Sunday, February 12, 2017

King Arthur's Carrousel

The story of the creation of the King Arthur's Carrousel, like the story of its namesake king, is the stuff of legend. Thanks to a recently disclosed document, we also have a better idea of how much Disney paid Arrow Development for their engineering work, which involved completely renovating and enlarging the carousel from Sunnyside Park in Toronto, Canada.

1897 Dentzel from Woodside Amusement Park
Note that the outside row are all "standers"

The Sunnyside Park Dentzel carousel operated from 1922 to the mid 50's. Although some sources claim it was built in 1875, there are no records confirming that. Originally a three row model, with the outer row all "standers" it became the foundation for another piece of Walt's dream.

Griffith Park Carousel

Without increasing the diameter of the turntable, Arrow Development added another course and converted all the horses to jumpers, like the 1926 Spillman carousel which Walt loved at Griffith Park.  This doubled the mechanical load on the drive mechanism, as every crankshaft had to be lengthened and modified to drive two added rows of jumping horses.  By this time Arrow had plenty of experience, having built several other carousels, up to 45 feet in diameter.

Arrow Ponies at Roeding Park

Five of King Arthur's horses came from the carousel from San Francisco's Playland at the Beach, just a few miles up the peninsula from Arrow's shop in Mountain View.  Four of those - the ones with the broomstick tails - ended up on King Arthur's and one was given to Disney Imagineer #1; Roger Broggie. That makes the King Arthur figures a mix from Sunnyside, Ward's Kiddieland from Coney Island, and Loof and Dentzel horses from Playland in San Francisco.

1907 Seattle Luna Park Looff Carousel (note the crouching tiger)
Note the tiger and the starburst medallions.
Marianne Steven's family kept the tiger when
they sold the carousel to San Francisco

Playland Looff about 1940 - Outer row standers and leapers

The Playland Carousel was built in 1906 by renowned designer and craftsman Charles I.D. Looff and intended to be installed in San Francisco, however the great 1906 earthquake and fire put that plan on hold.  In 1907 it was installed at Luna Park in Seattle. It finally made it to Playland-at-the-Beach in 1913, where it operated for nearly 60, years, until 1972. The carousel was next purchased by a private collector who put into storage.  In 1998, it was purchased by the City of San Francisco.

Marianne Stevens with friends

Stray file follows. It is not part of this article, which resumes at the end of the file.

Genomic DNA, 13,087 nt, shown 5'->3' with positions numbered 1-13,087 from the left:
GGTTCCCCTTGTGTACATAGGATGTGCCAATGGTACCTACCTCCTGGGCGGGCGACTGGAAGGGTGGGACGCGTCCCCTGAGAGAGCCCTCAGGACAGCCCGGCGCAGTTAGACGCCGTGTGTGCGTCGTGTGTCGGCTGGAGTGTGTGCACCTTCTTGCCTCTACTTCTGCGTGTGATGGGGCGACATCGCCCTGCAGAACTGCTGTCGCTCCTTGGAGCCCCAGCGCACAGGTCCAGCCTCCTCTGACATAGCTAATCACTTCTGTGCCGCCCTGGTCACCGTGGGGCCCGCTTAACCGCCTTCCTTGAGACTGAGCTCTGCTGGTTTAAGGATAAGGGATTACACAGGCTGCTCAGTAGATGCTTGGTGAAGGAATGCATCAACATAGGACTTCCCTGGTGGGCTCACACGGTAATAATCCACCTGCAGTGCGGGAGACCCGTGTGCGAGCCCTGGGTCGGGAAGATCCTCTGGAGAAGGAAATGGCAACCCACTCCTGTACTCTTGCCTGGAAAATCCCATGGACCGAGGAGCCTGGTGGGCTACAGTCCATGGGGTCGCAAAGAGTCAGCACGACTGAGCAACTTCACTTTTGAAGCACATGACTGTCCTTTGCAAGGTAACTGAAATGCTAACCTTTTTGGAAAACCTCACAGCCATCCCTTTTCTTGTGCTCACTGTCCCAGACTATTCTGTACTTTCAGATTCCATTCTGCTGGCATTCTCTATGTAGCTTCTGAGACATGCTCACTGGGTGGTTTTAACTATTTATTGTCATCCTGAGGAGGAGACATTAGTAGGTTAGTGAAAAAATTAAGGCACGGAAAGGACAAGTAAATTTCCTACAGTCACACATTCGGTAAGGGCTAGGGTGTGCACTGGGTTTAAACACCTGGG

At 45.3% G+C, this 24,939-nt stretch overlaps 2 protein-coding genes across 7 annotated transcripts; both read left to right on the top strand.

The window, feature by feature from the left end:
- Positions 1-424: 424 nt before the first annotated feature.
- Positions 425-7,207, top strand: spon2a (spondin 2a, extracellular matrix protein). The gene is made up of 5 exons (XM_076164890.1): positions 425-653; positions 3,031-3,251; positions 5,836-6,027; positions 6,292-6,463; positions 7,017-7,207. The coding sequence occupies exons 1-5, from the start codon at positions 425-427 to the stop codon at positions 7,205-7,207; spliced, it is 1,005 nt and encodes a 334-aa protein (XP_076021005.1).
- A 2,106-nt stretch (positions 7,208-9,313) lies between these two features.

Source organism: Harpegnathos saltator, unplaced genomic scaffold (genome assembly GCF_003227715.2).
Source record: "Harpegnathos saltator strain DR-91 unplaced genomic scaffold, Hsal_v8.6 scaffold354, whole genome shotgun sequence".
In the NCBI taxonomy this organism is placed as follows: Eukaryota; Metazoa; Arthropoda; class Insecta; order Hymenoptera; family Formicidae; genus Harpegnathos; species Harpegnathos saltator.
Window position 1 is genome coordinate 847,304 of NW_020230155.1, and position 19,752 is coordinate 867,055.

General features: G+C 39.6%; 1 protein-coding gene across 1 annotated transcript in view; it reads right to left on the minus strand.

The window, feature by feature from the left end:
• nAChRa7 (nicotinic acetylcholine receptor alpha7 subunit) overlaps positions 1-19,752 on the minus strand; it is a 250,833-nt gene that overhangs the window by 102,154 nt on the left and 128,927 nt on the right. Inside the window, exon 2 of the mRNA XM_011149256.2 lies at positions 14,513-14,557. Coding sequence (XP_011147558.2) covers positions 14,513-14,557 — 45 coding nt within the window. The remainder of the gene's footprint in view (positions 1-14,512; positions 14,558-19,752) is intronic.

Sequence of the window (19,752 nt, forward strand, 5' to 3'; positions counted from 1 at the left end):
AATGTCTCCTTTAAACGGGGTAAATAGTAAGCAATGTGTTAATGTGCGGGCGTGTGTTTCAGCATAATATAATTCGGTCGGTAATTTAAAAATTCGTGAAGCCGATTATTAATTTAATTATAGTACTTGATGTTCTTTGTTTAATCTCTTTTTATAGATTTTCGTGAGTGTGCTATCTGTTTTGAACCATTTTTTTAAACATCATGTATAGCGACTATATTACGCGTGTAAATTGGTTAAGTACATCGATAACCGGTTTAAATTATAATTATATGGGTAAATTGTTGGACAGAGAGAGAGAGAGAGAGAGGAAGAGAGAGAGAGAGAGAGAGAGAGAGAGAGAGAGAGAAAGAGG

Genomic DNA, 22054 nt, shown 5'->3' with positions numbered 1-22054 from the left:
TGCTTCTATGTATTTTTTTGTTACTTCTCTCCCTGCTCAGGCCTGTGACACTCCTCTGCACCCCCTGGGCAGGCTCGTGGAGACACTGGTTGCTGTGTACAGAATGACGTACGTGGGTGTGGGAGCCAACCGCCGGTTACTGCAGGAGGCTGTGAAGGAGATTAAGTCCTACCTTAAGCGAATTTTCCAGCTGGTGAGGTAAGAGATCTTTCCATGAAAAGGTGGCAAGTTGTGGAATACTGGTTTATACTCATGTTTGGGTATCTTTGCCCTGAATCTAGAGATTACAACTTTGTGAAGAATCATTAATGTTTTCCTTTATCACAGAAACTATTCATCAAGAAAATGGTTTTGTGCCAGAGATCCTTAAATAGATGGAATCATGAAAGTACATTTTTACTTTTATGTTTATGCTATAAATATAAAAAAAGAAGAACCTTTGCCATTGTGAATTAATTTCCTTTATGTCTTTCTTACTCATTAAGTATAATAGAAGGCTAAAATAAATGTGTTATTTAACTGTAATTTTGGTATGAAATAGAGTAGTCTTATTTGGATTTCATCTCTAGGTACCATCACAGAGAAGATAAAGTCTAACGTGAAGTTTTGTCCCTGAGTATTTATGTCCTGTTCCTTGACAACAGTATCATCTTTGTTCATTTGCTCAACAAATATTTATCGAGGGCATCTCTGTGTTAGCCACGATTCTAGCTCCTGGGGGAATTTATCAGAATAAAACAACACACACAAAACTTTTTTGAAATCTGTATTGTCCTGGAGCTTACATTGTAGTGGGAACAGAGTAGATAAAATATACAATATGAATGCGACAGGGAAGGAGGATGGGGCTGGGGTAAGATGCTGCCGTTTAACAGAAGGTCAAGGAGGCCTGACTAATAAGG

There appears to be some confusion about provenance because there were two Luna Parks, one located at Coney Island and the other in Seattle. The Looff Coney Island, Luna Park, Broadway Flying Horses Carousel was built in 1890 and ended up at Shoreline Village in San Diego.

Roger Broggie's Dentzel Pony

Arrow converted the third row standers on the Sunnyside Park Dentzel to jumpers by removing their legs and carving new ones. The chariot benches were removed and their woodwork was re-purposed to decorate the "calliope" tenders and passenger cars of the Casey Jr. Circus Train.  A Wurlitzer #157 Band Organ face was used as decoration, and motifs from  Sleeping Beauty were also added.

New framework from Brass Ring Entertainment under construction - 1955

According to an article in E-Ticket Magazine King Arthur's current horses are all "outside row" quality.  There are mounts for 72, which enables a rolling maintenance schedule of four-on-four-off, which also explains why horses will appear to change location from time to time.

Spiffing up ponies in Burbank
(Yes, that's "Jingles" on the right.)
A Disney expenditure authorization document dated May 5, 1955, gives some added details regarding the level of effort involved in the creation of the King Arthur Carousel;

Disney Expense Authorization #236, signed by George Whitney
who founded Playland and attended Disney's pitch at the NAAPPB
Convention in Chicago in 1954.

The text reads; 

To cover the additional amount of $5000.00 in authorizing the total amount of $20,000.00 for modification work being accomplished by Arrow Development Co. on the Carrousel for Fantasyland.

The work previously authorized by E. A. No 40, dated 11/10/54, in the amount of $15,000.00. 

This increase is based on re-estimations of the "Estimated cost to complete",  per Arrow Development Co. of 5/1/55.

This increase covered by a budget increase of $5,000 on 1/1/55.

These figures and dates add some fascinating details to our understanding of both Disneyland's development costs and schedule and the history of Arrow Development. Changes to one of the anchor attractions were still under way as late as May and the budget for it had grown by 1/3, with two months of work still remaining. 

In today's dollars, the King Arthur's cost, just thru May 1955, would be $1.82 million. As a point of reference, Brass Ring has advertised a fully restored 1890 Looff at $2.75 million.  

Fortunately the Playland Carousel has been restored and is operating again in San Francisco at the Children's Creativity Museum. Its still not clear where the five Dentzel horses which made it to Disney came from.  Perhaps the good folks at Playland-Not-at-the-Beach can shed some light on the matter, as they have much of the documentation from Whitney's Playland.

Four white steeds prancing in the California sun.

By the way, for some absolutely stunning Illions carousel horse images visit the Carousel History page.  Thanks to Patrick Wentzel for additional research and corrections - df

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